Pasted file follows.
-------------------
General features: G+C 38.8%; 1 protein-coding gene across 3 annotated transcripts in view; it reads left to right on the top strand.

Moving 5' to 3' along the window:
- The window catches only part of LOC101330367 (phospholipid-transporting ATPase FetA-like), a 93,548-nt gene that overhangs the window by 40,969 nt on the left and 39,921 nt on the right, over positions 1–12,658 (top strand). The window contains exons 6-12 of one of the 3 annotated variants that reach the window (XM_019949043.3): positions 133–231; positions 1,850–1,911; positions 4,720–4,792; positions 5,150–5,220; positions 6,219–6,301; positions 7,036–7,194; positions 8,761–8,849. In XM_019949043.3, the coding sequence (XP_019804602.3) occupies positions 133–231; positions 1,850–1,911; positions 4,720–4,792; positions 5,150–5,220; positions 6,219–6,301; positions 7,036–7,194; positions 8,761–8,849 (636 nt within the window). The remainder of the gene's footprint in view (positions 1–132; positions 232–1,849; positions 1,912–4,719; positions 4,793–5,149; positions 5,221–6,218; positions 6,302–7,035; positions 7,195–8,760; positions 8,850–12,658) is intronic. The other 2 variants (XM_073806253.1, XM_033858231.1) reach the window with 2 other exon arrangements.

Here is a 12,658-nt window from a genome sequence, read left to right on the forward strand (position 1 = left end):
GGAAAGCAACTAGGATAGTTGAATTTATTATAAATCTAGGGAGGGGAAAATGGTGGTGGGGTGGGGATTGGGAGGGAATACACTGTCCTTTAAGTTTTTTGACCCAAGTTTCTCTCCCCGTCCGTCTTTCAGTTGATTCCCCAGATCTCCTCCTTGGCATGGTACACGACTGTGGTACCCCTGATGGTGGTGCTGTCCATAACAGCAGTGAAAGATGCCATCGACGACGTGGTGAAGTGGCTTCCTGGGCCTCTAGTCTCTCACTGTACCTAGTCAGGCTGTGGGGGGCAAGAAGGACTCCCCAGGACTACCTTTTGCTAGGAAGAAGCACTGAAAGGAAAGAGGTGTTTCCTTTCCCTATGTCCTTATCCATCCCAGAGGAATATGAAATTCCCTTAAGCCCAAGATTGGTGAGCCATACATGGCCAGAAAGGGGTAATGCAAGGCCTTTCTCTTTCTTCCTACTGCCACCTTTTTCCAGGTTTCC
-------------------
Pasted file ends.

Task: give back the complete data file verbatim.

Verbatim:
General features: G+C 38.8%; 1 protein-coding gene across 3 annotated transcripts in view; it reads left to right on the top strand.

Moving 5' to 3' along the window:
- The window catches only part of LOC101330367 (phospholipid-transporting ATPase FetA-like), a 93,548-nt gene that overhangs the window by 40,969 nt on the left and 39,921 nt on the right, over positions 1–12,658 (top strand). The window contains exons 6-12 of one of the 3 annotated variants that reach the window (XM_019949043.3): positions 133–231; positions 1,850–1,911; positions 4,720–4,792; positions 5,150–5,220; positions 6,219–6,301; positions 7,036–7,194; positions 8,761–8,849. In XM_019949043.3, the coding sequence (XP_019804602.3) occupies positions 133–231; positions 1,850–1,911; positions 4,720–4,792; positions 5,150–5,220; positions 6,219–6,301; positions 7,036–7,194; positions 8,761–8,849 (636 nt within the window). The remainder of the gene's footprint in view (positions 1–132; positions 232–1,849; positions 1,912–4,719; positions 4,793–5,149; positions 5,221–6,218; positions 6,302–7,035; positions 7,195–8,760; positions 8,850–12,658) is intronic. The other 2 variants (XM_073806253.1, XM_033858231.1) reach the window with 2 other exon arrangements.

Here is a 12,658-nt window from a genome sequence, read left to right on the forward strand (position 1 = left end):
GGAAAGCAACTAGGATAGTTGAATTTATTATAAATCTAGGGAGGGGAAAATGGTGGTGGGGTGGGGATTGGGAGGGAATACACTGTCCTTTAAGTTTTTTGACCCAAGTTTCTCTCCCCGTCCGTCTTTCAGTTGATTCCCCAGATCTCCTCCTTGGCATGGTACACGACTGTGGTACCCCTGATGGTGGTGCTGTCCATAACAGCAGTGAAAGATGCCATCGACGACGTGGTGAAGTGGCTTCCTGGGCCTCTAGTCTCTCACTGTACCTAGTCAGGCTGTGGGGGGCAAGAAGGACTCCCCAGGACTACCTTTTGCTAGGAAGAAGCACTGAAAGGAAAGAGGTGTTTCCTTTCCCTATGTCCTTATCCATCCCAGAGGAATATGAAATTCCCTTAAGCCCAAGATTGGTGAGCCATACATGGCCAGAAAGGGGTAATGCAAGGCCTTTCTCTTTCTTCCTACTGCCACCTTTTTCCAGGTTTCC